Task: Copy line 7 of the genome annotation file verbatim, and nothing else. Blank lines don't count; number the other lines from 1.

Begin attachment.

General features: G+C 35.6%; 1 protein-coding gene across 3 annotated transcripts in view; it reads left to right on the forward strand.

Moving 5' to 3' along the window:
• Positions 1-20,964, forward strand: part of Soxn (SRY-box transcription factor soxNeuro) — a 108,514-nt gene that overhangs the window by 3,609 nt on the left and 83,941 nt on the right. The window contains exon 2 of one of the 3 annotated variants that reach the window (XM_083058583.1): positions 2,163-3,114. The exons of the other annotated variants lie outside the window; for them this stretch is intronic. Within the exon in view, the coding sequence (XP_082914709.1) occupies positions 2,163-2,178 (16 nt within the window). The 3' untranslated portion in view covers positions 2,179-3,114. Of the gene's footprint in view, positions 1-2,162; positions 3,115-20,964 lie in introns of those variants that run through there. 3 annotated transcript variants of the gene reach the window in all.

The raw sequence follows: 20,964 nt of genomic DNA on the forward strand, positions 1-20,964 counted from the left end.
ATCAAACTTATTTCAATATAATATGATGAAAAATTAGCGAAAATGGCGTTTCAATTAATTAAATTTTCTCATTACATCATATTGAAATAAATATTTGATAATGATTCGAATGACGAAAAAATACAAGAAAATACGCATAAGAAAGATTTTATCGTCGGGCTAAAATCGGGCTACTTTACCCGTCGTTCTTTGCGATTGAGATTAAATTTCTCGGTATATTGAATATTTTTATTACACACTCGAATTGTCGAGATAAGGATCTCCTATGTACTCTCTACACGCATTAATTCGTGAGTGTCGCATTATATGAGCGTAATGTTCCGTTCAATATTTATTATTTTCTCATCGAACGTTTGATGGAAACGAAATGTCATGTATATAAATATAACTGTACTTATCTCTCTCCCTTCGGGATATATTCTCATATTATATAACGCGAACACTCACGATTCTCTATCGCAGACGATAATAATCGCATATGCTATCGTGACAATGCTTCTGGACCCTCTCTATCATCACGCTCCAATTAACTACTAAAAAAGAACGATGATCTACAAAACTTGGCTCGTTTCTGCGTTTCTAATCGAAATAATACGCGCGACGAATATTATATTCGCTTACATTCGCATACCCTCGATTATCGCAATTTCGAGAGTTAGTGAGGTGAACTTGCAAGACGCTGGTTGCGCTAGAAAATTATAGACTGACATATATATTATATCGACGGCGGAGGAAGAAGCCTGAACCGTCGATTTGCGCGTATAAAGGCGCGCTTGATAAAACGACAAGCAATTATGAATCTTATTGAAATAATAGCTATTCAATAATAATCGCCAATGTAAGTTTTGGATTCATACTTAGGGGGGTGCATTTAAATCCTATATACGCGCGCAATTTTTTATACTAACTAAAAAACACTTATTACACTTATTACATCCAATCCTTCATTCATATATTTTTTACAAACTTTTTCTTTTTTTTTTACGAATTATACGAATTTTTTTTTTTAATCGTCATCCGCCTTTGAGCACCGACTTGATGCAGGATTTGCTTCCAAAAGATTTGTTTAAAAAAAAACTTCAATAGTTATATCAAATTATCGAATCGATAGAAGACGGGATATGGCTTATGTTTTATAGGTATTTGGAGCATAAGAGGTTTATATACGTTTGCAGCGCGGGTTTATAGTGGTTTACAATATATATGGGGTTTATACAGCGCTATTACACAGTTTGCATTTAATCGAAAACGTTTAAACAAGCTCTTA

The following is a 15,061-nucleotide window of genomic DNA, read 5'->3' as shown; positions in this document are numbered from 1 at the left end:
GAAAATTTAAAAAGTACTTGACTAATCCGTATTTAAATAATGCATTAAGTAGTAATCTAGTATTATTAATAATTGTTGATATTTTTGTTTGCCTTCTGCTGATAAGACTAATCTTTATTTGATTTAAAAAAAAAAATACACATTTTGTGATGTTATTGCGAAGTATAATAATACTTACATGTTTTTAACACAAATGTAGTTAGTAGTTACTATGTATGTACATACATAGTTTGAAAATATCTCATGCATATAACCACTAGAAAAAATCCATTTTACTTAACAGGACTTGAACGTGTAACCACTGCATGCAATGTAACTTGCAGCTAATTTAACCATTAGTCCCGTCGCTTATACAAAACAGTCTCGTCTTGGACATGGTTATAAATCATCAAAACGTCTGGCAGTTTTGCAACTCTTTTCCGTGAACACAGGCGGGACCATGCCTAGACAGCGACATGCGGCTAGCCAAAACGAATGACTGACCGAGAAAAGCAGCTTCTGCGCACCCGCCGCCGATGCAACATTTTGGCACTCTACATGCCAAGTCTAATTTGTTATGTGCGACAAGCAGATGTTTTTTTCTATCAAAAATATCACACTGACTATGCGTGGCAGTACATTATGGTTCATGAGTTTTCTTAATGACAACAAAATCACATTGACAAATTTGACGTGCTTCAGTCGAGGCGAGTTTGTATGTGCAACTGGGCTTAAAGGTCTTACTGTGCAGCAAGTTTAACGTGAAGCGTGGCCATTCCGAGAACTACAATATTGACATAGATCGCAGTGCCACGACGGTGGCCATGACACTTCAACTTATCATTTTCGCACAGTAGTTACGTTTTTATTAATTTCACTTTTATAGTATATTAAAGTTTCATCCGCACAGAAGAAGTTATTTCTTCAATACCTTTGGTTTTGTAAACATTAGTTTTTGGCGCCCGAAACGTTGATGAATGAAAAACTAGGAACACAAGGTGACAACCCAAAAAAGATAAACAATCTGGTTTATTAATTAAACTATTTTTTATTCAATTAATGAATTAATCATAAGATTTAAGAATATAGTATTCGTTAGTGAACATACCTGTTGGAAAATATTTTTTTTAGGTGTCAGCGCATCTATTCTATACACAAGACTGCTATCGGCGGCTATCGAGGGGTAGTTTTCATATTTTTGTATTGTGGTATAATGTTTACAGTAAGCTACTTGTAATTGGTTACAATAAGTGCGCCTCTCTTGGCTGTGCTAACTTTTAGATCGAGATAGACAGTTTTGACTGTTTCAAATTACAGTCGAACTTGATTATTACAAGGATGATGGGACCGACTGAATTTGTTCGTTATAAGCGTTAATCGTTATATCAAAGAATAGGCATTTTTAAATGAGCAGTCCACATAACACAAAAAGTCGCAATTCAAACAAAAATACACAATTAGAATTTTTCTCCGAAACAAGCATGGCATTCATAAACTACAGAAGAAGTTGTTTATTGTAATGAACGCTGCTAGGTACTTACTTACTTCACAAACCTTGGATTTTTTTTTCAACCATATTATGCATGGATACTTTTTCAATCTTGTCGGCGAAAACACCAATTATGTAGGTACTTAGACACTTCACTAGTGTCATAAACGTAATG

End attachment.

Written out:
GAAAATTTAAAAAGTACTTGACTAATCCGTATTTAAATAATGCATTAAGTAGTAATCTAGTATTATTAATAATTGTTGATATTTTTGTTTGCCTTCTGCTGATAAGACTAATCTTTATTTGATTTAAAAAAAAAAATACACATTTTGTGATGTTATTGCGAAGTATAATAATACTTACATGTTTTTAACACAAATGTAGTTAGTAGTTACTATGTATGTACATACATAGTTTGAAAATATCTCATGCATATAACCACTAGAAAAAATCCATTTTACTTAACAGGACTTGAACGTGTAACCACTGCATGCAATGTAACTTGCAGCTAATTTAACCATTAGTCCCGTCGCTTATACAAAACAGTCTCGTCTTGGACATGGTTATAAATCATCAAAACGTCTGGCAGTTTTGCAACTCTTTTCCGTGAACACAGGCGGGACCATGCCTAGACAGCGACATGCGGCTAGCCAAAACGAATGACTGACCGAGAAAAGCAGCTTCTGCGCACCCGCCGCCGATGCAACATTTTGGCACTCTACATGCCAAGTCTAATTTGTTATGTGCGACAAGCAGATGTTTTTTTCTATCAAAAATATCACACTGACTATGCGTGGCAGTACATTATGGTTCATGAGTTTTCTTAATGACAACAAAATCACATTGACAAATTTGACGTGCTTCAGTCGAGGCGAGTTTGTATGTGCAACTGGGCTTAAAGGTCTTACTGTGCAGCAAGTTTAACGTGAAGCGTGGCCATTCCGAGAACTACAATATTGACATAGATCGCAGTGCCACGACGGTGGCCATGACACTTCAACTTATCATTTTCGCACAGTAGTTACGTTTTTATTAATTTCACTTTTATAGTATATTAAAGTTTCATCCGCACAGAAGAAGTTATTTCTTCAATACCTTTGGTTTTGTAAACATTAGTTTTTGGCGCCCGAAACGTTGATGAATGAAAAACTAGGAACACAAGGTGACAACCCAAAAAAGATAAACAATCTGGTTTATTAATTAAACTATTTTTTATTCAATTAATGAATTAATCATAAGATTTAAGAATATAGTATTCGTTAGTGAACATACCTGTTGGAAAATATTTTTTTTAGGTGTCAGCGCATCTATTCTATACACAAGACTGCTATCGGCGGCTATCGAGGGGTAGTTTTCATATTTTTGTATTGTGGTATAATGTTTACAGTAAGCTACTTGTAATTGGTTACAATAAGTGCGCCTCTCTTGGCTGTGCTAACTTTTAGATCGAGATAGACAGTTTTGACTGTTTCAAATTACAGTCGAACTTGATTATTACAAGGATGATGGGACCGACTGAATTTGTTCGTTATAAGCGTTAATCGTTATATCAAAGAATAGGCATTTTTAAATGAGCAGTCCACATAACACAAAAAGTCGCAATTCAAACAAAAATACACAATTAGAATTTTTCTCCGAAACAAGCATGGCATTCATAAACTACAGAAGAAGTTGTTTATTGTAATGAACGCTGCTAGGTACTTACTTACTTCACAAACCTTGGATTTTTTTTTCAACCATATTATGCATGGATACTTTTTCAATCTTGTCGGCGAAAACACCAATTATGTAGGTACTTAGACACTTCACTAGTGTCATAAACGTAATG